Lady in the Water
Scott Hardie: “It sucked.”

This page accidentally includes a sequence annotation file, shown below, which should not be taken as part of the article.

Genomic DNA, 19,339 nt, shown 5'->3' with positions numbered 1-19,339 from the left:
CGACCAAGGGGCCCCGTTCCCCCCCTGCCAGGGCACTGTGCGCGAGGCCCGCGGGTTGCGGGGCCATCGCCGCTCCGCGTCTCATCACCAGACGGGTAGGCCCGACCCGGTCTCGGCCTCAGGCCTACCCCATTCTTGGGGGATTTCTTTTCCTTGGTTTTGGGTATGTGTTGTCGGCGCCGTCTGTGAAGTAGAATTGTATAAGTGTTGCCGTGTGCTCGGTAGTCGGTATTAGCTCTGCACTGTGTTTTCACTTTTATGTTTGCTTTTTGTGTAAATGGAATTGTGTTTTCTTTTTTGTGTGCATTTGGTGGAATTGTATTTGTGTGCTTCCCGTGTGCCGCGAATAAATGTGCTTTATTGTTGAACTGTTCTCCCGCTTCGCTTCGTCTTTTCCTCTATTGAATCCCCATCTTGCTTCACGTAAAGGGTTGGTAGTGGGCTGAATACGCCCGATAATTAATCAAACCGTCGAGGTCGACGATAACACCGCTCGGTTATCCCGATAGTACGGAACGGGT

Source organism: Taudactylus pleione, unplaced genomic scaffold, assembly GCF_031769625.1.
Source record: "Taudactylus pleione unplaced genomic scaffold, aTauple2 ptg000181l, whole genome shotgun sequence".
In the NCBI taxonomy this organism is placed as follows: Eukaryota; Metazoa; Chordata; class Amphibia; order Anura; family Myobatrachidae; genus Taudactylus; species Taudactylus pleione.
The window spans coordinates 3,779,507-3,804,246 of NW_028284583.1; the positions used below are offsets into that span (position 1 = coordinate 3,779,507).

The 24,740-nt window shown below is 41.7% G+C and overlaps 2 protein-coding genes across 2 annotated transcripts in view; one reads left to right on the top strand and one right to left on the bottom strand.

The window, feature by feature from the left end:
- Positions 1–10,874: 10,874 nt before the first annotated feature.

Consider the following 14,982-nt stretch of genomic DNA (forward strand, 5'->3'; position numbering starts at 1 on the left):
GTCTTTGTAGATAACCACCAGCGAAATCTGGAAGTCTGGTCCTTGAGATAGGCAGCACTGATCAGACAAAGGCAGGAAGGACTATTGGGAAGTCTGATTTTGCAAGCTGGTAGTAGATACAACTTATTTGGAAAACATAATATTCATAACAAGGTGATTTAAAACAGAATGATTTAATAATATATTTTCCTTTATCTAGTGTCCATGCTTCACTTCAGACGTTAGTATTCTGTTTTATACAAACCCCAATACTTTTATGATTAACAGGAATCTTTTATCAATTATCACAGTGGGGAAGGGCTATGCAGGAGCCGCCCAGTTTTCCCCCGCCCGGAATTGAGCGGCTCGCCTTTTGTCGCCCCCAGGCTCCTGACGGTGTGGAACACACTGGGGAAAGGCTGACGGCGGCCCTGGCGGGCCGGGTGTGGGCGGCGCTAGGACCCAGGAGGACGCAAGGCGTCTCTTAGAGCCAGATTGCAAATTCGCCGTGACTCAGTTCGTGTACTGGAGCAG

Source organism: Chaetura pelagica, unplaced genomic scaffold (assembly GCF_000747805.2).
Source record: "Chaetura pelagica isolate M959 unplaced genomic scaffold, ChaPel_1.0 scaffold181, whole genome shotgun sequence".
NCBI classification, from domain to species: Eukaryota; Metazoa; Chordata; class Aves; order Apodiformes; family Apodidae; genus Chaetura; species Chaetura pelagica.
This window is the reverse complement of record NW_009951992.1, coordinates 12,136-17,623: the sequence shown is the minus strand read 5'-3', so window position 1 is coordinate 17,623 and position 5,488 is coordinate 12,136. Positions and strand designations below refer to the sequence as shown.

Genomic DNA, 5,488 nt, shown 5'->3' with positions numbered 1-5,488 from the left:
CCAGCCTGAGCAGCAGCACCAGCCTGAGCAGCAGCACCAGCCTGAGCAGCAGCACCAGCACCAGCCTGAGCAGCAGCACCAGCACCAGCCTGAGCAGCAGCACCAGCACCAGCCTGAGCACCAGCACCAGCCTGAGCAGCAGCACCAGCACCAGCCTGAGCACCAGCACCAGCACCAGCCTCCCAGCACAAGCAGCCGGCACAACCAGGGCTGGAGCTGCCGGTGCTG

M. Night Shyamalan has quite a chip on his shoulder. A victim of overnight success with The Sixth Sense and its famous twist ending, his earnest and more thoughtful followups like Unbreakable, Signs and especially The Village were booed for their gimmicks of "twist endings" that weren't twists at all, but integral parts of the story, as audiences missed the points he was trying to make. A turning point in his diminishing career, Lady in the Water indicates that he has become so bitter that he now thumbs his nose at audiences by giving them a boring, half-developed children's fable in the name of entertainment, hates critics by having one eviscerated by a monster as he declares it unrealistic, and considers himself a unheralded storytelling genius as evinced by his representative in the film, a raging egotist of a writer who could change the world for the better if everyone would just take him seriously. Shyamalan has clearly touch with a lot of things, first and foremost what makes an interesting story that carries your interest from scene to scene. From any other writer-director, this film would merely be a misbegotten mess, but from Shyamalan it shows how a modestly talented filmmaker can ruin himself by believing his own hype.